Posts Tagged ‘nature’

Topic: Manioc

My Thoughts:

This article reminds me that sometimes good can come from nature’s disasters. I wonder if manioc was used as currency in the Mayan culture? I welcome any thoughts on the subject.

Anthropologists from the University of Colorado have uncovered the first and only site of ancient, large-scale manioc cultivation in Central America.

Manioc, a tuber also known as cassava or yucca, is still grown today, particularly by traditional South American people, but before the CU team’s discovery no one knew if it was commonly grown by ancient cultures.

“The important thing we found is that the Maya had planted a surprisingly large area in just manioc,” said CU anthropology professor Payson Sheets, who directed the excavation.

The fields are located at the ancient village of Ceren in what is now El Salvador. When the nearby Loma Caldera volcano erupted in 600 A.D., 17 feet of ash buried the village and the fields.

Sheets discovered the site in 1976. It’s considered the best-preserved field of its kind in Central America and was named a UNESCO World Heritage Site in 1993.

In 2007 Sheets and his team, who are funded by the National Science Foundation, found evidence of manioc cultivation at Ceren. When they returned in January, they were able to uncover more of the field, which allowed them to conclude that it was used to consistently grow manioc.

Manioc is high in carbohydrates and grows easily in bad soil, so anthropologists suspected it had been used as a staple crop. But until Sheets’ discovery there had been no proof.

Because it has no hard seeds or shell, manioc doesn’t usually preserve well. Manioc pollen has been found before at archaeological sites in Belize, Mexico and Panama, but only in very small quantities.

When the volcano erupted over Ceren the ash sealed over the fields, keeping them essentially the way they were.

“It preserved things in a magnificent way,” Sheets said.

Uncovering the crops revealed that the eruption occurred in late August, and that the field had been harvested just before the eruption, indicating that manioc was cultivated on a recurring basis.

“This is the first time we have been able to see how ancient Maya grew and harvested manioc,” Sheets said.

Now, Sheets and his colleagues are back in the lab looking at botanical samples and pieces of pottery, analyzing the chemical makeup of manioc to try to find ways to trace it at other sites that are not as well-preserved.

First published in the Boulder Daily Camera

By Heather Hansman,
Wednesday, June 17, 2009


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Ancient Figs

ancient perserved figsfigs-ancient and modernTopic: Figs

In an article by Rebecca Morelle, science reporter for the BBC news, I found an even earlier example of agriculture.A team of US and Israeli researchers found carbonized figs from Gilgal I, a Neolithic village in the Jordan Valley, that date from between 11,200 and 11,400 years old.These figs, the article goes on to say are a variety that can only be grown with human help pinpointing the time when humans turned from hunter-gatherers to food cultivation.These small figs, nine in number were found in a house together with wild barley, wild oats, and acorns. The team concluded that the Neolithic people who lived in the village combined food cultivation with hunting and gathering.  These figs which pre-date the cultivation of other domesticated crops such as wheat and barley maybe the first known example (apart from carbonized rice found in Korea dated to 15,000 years ago) of agriculture.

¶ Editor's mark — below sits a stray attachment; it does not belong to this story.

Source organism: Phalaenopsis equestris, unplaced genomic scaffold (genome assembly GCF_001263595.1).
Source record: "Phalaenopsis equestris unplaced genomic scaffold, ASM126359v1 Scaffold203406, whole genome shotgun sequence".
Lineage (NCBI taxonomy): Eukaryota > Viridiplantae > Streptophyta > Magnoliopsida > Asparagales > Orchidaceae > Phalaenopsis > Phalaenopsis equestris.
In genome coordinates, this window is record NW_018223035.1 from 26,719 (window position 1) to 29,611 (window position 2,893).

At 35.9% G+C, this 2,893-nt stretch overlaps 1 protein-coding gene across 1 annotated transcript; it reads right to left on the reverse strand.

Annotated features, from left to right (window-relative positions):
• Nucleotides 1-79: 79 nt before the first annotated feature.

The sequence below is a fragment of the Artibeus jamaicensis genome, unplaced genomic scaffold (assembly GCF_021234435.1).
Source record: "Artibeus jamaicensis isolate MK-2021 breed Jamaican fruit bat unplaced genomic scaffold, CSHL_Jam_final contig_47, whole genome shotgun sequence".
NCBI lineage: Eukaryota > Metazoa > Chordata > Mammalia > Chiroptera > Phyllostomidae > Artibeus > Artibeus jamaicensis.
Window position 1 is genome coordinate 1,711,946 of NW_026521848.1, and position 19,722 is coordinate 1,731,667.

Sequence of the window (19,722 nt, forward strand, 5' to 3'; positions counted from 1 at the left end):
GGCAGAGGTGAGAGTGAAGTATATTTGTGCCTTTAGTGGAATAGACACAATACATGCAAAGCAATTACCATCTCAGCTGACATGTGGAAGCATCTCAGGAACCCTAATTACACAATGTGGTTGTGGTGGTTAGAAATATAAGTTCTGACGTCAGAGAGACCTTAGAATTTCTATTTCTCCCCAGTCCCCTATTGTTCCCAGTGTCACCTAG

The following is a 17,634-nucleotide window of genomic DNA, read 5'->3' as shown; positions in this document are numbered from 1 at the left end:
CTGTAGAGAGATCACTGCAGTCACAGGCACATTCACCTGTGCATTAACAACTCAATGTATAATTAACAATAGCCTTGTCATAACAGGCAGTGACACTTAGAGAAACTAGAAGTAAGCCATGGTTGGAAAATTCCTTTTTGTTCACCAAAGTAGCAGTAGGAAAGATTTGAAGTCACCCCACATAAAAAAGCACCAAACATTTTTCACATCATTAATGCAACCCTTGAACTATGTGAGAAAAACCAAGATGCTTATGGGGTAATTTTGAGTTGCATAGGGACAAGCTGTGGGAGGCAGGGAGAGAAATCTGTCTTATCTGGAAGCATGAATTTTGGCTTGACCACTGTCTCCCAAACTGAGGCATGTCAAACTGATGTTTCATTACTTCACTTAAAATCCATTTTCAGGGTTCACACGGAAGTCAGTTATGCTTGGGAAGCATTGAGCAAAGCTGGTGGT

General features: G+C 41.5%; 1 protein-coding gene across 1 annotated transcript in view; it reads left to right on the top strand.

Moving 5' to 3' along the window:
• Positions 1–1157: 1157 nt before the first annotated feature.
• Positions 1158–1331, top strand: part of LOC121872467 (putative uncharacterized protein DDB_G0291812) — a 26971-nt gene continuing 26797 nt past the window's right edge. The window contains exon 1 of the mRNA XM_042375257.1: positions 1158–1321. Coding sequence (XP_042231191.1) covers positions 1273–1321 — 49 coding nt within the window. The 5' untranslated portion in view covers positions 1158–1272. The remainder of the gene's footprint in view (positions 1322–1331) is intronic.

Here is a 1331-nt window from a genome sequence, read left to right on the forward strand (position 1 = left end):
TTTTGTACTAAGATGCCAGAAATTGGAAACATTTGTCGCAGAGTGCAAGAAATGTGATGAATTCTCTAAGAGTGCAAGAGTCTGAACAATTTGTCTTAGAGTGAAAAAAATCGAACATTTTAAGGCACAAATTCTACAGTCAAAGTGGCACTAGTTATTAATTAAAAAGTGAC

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Topic: Maze

Looking at Current World Archaeology, I’m both pleased and amazed; a grass that marks the beginnings of domestic corn (maze) has finally been found in Mexico. Archaeobotanist Dolores Piperno and anthropologist Anthony Ranere have found what they believe to be a large wild grass (Balsas teosinte) in Mexico’s Central Balsas River Valley that is genetically close to domesticated maze. Piperno and Ranere also found evidence from lake sediments of early agriculture and plant remains that are unique to domesticated maze. Samples were taken from shelters and caves in the area, of tools and plant remains. At one site near Xihuatoxtla, they found grinding tools containing tiny bits of domesticated maze starch in their cracks and crevices dating to 8,700 BP (before present).

Dolores Piperno believes these new findings establish tropical southwest Mexico as an important center where early agriculture occurred in the New World. She also believes this evidence puts maze in the same roster as other important cereals, (such as barley and wheat from the Middle East), that were domesticated and cultivated by 9,000 years ago. For more details see the June/July copy of World Archaeology.

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